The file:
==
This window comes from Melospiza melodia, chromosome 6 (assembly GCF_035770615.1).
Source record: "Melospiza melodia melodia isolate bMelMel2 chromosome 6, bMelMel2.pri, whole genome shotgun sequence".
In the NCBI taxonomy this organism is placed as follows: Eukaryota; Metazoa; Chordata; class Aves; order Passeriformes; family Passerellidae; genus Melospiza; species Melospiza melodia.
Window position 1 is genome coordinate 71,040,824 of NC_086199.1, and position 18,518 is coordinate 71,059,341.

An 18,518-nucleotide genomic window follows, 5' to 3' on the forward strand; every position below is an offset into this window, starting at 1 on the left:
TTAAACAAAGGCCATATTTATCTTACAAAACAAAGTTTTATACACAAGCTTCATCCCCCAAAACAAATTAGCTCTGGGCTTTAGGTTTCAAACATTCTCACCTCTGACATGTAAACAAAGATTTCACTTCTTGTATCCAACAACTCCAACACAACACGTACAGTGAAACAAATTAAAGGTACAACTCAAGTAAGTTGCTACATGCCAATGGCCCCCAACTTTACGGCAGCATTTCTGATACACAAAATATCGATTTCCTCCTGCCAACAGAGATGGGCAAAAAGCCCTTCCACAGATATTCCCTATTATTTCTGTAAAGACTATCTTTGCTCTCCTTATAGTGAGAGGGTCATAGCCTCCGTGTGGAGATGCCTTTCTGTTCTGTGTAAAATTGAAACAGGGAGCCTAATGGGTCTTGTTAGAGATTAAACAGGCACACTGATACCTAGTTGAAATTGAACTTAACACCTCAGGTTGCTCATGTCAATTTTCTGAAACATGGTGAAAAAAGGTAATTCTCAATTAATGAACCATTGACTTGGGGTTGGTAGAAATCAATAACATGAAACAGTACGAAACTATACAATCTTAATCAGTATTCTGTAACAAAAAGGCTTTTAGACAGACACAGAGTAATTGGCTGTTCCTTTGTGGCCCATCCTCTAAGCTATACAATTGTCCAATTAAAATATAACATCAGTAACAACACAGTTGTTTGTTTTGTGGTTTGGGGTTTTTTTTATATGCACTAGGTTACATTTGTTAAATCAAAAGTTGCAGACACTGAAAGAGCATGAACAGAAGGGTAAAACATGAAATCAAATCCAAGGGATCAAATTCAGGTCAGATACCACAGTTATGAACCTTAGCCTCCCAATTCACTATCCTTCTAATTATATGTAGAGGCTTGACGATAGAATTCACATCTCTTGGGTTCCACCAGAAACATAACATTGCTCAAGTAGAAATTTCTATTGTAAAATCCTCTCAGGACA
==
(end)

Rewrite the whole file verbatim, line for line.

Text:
This window comes from Melospiza melodia, chromosome 6 (assembly GCF_035770615.1).
Source record: "Melospiza melodia melodia isolate bMelMel2 chromosome 6, bMelMel2.pri, whole genome shotgun sequence".
In the NCBI taxonomy this organism is placed as follows: Eukaryota; Metazoa; Chordata; class Aves; order Passeriformes; family Passerellidae; genus Melospiza; species Melospiza melodia.
Window position 1 is genome coordinate 71,040,824 of NC_086199.1, and position 18,518 is coordinate 71,059,341.

An 18,518-nucleotide genomic window follows, 5' to 3' on the forward strand; every position below is an offset into this window, starting at 1 on the left:
TTAAACAAAGGCCATATTTATCTTACAAAACAAAGTTTTATACACAAGCTTCATCCCCCAAAACAAATTAGCTCTGGGCTTTAGGTTTCAAACATTCTCACCTCTGACATGTAAACAAAGATTTCACTTCTTGTATCCAACAACTCCAACACAACACGTACAGTGAAACAAATTAAAGGTACAACTCAAGTAAGTTGCTACATGCCAATGGCCCCCAACTTTACGGCAGCATTTCTGATACACAAAATATCGATTTCCTCCTGCCAACAGAGATGGGCAAAAAGCCCTTCCACAGATATTCCCTATTATTTCTGTAAAGACTATCTTTGCTCTCCTTATAGTGAGAGGGTCATAGCCTCCGTGTGGAGATGCCTTTCTGTTCTGTGTAAAATTGAAACAGGGAGCCTAATGGGTCTTGTTAGAGATTAAACAGGCACACTGATACCTAGTTGAAATTGAACTTAACACCTCAGGTTGCTCATGTCAATTTTCTGAAACATGGTGAAAAAAGGTAATTCTCAATTAATGAACCATTGACTTGGGGTTGGTAGAAATCAATAACATGAAACAGTACGAAACTATACAATCTTAATCAGTATTCTGTAACAAAAAGGCTTTTAGACAGACACAGAGTAATTGGCTGTTCCTTTGTGGCCCATCCTCTAAGCTATACAATTGTCCAATTAAAATATAACATCAGTAACAACACAGTTGTTTGTTTTGTGGTTTGGGGTTTTTTTTATATGCACTAGGTTACATTTGTTAAATCAAAAGTTGCAGACACTGAAAGAGCATGAACAGAAGGGTAAAACATGAAATCAAATCCAAGGGATCAAATTCAGGTCAGATACCACAGTTATGAACCTTAGCCTCCCAATTCACTATCCTTCTAATTATATGTAGAGGCTTGACGATAGAATTCACATCTCTTGGGTTCCACCAGAAACATAACATTGCTCAAGTAGAAATTTCTATTGTAAAATCCTCTCAGGACA